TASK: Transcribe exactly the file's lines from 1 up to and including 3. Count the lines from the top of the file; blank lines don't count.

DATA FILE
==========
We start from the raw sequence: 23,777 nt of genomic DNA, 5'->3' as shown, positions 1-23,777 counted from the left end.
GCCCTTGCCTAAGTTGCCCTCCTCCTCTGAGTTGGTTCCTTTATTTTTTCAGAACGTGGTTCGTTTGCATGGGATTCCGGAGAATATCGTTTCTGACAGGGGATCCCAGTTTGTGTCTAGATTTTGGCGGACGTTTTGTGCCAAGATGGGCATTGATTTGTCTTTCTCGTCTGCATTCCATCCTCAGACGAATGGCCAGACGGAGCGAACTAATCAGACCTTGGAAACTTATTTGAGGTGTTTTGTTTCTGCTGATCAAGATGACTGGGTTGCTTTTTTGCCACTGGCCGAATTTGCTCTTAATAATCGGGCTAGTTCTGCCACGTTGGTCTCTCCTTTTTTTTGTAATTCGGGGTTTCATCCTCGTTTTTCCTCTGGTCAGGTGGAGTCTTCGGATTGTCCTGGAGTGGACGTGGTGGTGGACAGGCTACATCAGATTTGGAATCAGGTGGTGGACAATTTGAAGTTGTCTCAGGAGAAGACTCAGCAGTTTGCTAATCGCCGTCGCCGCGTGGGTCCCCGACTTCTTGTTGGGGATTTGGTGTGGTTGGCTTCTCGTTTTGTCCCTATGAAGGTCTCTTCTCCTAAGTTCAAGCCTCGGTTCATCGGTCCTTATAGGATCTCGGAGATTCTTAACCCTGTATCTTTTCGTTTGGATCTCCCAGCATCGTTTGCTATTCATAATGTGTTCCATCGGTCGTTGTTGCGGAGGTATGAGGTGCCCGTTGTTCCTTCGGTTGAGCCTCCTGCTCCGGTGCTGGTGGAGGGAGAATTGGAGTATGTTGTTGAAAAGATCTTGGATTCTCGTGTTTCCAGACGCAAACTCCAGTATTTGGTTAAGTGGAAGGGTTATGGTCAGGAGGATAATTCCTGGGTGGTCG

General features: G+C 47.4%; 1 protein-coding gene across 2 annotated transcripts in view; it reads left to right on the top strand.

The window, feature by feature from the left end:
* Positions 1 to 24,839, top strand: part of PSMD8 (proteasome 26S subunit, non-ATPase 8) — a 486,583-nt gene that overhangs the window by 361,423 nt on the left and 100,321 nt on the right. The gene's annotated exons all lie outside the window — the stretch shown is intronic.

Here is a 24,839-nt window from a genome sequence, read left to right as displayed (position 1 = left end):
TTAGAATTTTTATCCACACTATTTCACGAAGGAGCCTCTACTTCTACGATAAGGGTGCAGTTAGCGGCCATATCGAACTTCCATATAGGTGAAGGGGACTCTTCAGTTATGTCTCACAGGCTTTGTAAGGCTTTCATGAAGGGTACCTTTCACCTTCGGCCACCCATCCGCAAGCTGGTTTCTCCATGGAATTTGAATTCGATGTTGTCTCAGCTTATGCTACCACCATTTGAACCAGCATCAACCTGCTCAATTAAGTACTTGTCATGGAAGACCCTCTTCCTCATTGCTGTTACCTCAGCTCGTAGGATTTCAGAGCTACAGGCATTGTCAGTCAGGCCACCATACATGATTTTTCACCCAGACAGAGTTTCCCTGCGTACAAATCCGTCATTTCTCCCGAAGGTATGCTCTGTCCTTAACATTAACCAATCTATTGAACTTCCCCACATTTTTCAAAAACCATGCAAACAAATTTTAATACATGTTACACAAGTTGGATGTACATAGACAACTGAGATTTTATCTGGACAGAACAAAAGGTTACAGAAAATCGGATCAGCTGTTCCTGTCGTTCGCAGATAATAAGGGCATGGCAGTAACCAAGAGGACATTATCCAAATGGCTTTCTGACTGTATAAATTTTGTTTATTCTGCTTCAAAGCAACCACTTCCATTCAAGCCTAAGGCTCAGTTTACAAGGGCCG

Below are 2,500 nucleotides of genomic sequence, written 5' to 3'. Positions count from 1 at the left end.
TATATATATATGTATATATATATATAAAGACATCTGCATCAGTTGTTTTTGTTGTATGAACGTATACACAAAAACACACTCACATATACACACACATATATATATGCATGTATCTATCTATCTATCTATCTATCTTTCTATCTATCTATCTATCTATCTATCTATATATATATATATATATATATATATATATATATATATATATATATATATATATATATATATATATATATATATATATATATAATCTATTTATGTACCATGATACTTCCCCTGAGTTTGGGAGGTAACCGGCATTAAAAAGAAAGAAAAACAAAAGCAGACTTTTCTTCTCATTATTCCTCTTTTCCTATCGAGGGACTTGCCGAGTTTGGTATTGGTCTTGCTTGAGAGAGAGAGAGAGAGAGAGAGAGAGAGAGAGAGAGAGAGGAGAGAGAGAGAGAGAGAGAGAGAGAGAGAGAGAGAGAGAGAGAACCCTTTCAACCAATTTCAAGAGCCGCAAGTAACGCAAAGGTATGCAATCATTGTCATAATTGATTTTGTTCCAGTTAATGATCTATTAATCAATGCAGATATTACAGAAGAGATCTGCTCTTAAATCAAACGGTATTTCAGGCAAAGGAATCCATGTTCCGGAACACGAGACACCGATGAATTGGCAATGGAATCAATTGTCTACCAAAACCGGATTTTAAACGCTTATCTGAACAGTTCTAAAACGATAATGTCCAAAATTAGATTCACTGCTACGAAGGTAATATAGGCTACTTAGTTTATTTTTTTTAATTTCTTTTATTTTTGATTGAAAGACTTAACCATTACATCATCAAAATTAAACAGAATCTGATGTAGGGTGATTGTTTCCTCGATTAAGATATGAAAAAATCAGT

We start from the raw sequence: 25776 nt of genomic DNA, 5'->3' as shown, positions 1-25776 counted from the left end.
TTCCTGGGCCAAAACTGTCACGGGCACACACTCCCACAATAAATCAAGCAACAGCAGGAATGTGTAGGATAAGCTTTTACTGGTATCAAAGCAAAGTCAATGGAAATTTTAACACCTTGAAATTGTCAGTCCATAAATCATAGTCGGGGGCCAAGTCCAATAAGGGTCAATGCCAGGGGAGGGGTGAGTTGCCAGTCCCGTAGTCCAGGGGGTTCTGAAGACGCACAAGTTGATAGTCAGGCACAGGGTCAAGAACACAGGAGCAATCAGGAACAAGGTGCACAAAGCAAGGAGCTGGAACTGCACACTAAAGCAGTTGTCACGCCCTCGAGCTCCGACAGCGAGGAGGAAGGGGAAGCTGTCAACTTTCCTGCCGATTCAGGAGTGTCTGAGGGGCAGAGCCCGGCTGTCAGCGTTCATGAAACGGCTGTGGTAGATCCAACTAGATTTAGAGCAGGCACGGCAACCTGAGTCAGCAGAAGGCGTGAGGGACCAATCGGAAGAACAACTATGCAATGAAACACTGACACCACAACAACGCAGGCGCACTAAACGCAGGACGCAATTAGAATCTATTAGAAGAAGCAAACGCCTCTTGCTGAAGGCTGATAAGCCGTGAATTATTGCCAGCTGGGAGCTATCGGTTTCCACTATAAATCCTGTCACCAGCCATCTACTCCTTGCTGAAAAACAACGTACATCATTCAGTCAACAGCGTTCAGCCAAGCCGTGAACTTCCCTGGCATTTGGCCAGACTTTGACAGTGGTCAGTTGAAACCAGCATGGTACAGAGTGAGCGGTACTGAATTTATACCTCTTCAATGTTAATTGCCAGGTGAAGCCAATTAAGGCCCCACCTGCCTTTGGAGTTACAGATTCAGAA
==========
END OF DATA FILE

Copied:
We start from the raw sequence: 23,777 nt of genomic DNA, 5'->3' as shown, positions 1-23,777 counted from the left end.
GCCCTTGCCTAAGTTGCCCTCCTCCTCTGAGTTGGTTCCTTTATTTTTTCAGAACGTGGTTCGTTTGCATGGGATTCCGGAGAATATCGTTTCTGACAGGGGATCCCAGTTTGTGTCTAGATTTTGGCGGACGTTTTGTGCCAAGATGGGCATTGATTTGTCTTTCTCGTCTGCATTCCATCCTCAGACGAATGGCCAGACGGAGCGAACTAATCAGACCTTGGAAACTTATTTGAGGTGTTTTGTTTCTGCTGATCAAGATGACTGGGTTGCTTTTTTGCCACTGGCCGAATTTGCTCTTAATAATCGGGCTAGTTCTGCCACGTTGGTCTCTCCTTTTTTTTGTAATTCGGGGTTTCATCCTCGTTTTTCCTCTGGTCAGGTGGAGTCTTCGGATTGTCCTGGAGTGGACGTGGTGGTGGACAGGCTACATCAGATTTGGAATCAGGTGGTGGACAATTTGAAGTTGTCTCAGGAGAAGACTCAGCAGTTTGCTAATCGCCGTCGCCGCGTGGGTCCCCGACTTCTTGTTGGGGATTTGGTGTGGTTGGCTTCTCGTTTTGTCCCTATGAAGGTCTCTTCTCCTAAGTTCAAGCCTCGGTTCATCGGTCCTTATAGGATCTCGGAGATTCTTAACCCTGTATCTTTTCGTTTGGATCTCCCAGCATCGTTTGCTATTCATAATGTGTTCCATCGGTCGTTGTTGCGGAGGTATGAGGTGCCCGTTGTTCCTTCGGTTGAGCCTCCTGCTCCGGTGCTGGTGGAGGGAGAATTGGAGTATGTTGTTGAAAAGATCTTGGATTCTCGTGTTTCCAGACGCAAACTCCAGTATTTGGTTAAGTGGAAGGGTTATGGTCAGGAGGATAATTCCTGGGTGGTCG

General features: G+C 47.4%; 1 protein-coding gene across 2 annotated transcripts in view; it reads left to right on the top strand.